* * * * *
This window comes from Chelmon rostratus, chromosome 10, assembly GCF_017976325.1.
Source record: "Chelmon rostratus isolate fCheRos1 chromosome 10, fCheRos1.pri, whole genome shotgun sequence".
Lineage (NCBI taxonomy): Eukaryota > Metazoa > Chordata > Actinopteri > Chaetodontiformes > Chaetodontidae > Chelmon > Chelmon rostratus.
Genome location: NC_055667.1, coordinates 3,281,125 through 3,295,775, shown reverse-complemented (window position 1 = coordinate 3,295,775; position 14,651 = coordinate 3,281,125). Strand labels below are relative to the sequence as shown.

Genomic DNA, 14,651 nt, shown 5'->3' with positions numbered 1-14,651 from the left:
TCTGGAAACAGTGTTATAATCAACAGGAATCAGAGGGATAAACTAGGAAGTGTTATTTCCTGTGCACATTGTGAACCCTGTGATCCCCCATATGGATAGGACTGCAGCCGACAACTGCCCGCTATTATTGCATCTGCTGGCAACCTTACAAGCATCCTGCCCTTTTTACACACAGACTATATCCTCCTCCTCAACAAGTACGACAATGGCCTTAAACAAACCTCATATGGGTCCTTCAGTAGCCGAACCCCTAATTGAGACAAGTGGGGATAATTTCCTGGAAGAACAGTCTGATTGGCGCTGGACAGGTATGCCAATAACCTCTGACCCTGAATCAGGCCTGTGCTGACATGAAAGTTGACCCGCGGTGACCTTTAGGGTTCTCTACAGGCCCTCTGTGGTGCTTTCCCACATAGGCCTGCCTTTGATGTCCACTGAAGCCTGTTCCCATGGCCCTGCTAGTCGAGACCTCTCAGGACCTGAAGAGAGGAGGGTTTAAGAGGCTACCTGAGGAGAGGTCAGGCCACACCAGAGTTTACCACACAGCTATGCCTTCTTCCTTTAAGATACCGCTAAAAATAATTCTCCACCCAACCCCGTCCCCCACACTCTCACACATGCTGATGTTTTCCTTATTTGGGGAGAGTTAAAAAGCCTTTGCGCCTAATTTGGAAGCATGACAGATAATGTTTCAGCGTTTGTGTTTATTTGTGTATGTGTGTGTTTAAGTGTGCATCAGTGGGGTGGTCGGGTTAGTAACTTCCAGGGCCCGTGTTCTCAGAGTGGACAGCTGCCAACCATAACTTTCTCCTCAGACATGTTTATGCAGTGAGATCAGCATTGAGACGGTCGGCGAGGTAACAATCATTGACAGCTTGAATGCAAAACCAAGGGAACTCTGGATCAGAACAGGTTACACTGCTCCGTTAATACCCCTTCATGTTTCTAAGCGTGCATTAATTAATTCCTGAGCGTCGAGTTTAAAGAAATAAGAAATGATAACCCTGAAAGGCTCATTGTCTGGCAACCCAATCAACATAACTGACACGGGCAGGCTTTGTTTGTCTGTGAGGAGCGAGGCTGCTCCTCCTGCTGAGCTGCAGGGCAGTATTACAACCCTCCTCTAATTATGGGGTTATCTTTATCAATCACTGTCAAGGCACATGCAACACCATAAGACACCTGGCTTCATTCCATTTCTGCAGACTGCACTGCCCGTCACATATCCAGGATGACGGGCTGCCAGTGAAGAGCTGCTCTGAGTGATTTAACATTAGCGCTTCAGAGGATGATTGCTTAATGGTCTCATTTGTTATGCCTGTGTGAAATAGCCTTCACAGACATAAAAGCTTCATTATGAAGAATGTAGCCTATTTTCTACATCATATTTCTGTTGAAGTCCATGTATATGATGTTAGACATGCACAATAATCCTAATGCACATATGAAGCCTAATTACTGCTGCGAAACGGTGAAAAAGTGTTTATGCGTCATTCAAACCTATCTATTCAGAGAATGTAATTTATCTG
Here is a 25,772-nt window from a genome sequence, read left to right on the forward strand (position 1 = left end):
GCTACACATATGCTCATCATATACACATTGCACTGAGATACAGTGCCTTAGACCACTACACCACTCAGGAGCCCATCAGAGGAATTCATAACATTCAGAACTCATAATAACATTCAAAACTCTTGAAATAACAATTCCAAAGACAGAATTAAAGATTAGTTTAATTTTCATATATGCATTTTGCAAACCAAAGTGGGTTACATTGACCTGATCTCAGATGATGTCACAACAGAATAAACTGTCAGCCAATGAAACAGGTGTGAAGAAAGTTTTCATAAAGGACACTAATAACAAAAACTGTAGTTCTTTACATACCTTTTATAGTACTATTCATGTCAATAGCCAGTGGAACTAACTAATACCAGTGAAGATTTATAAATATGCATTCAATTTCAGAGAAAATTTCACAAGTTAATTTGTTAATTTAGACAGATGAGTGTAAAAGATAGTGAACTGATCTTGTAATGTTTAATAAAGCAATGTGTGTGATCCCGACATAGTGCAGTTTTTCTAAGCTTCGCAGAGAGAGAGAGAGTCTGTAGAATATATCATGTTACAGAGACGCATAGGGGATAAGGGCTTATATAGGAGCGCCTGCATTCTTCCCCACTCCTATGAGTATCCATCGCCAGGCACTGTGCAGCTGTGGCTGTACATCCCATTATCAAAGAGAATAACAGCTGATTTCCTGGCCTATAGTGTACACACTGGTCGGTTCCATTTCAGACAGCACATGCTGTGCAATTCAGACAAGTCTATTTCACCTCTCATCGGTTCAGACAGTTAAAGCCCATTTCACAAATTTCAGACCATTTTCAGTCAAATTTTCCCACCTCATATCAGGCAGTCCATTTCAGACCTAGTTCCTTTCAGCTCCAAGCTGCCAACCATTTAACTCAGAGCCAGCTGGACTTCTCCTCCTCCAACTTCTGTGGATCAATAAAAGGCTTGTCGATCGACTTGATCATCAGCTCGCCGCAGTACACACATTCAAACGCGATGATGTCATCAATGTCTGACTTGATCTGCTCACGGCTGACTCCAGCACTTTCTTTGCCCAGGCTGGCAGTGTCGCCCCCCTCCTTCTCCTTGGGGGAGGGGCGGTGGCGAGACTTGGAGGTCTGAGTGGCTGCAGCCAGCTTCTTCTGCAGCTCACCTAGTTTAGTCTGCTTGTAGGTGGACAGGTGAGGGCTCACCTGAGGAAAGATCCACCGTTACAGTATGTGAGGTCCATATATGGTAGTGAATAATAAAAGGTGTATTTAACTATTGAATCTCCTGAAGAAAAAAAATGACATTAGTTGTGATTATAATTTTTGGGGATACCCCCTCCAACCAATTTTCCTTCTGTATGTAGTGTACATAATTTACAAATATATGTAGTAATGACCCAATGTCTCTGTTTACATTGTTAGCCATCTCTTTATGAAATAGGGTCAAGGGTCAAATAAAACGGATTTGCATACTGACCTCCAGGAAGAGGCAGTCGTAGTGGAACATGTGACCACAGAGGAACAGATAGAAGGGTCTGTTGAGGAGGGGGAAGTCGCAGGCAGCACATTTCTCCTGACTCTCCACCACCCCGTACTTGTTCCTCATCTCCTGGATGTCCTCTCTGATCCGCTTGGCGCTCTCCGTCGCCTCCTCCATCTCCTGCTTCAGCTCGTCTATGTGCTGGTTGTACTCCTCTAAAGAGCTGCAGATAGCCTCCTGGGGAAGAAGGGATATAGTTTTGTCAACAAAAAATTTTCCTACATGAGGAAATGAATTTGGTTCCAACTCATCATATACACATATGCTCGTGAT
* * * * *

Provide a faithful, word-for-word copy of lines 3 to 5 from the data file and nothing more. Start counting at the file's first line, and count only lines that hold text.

Lineage (NCBI taxonomy): Eukaryota > Metazoa > Chordata > Actinopteri > Chaetodontiformes > Chaetodontidae > Chelmon > Chelmon rostratus.
Genome location: NC_055667.1, coordinates 3,281,125 through 3,295,775, shown reverse-complemented (window position 1 = coordinate 3,295,775; position 14,651 = coordinate 3,281,125). Strand labels below are relative to the sequence as shown.

Genomic DNA, 14,651 nt, shown 5'->3' with positions numbered 1-14,651 from the left: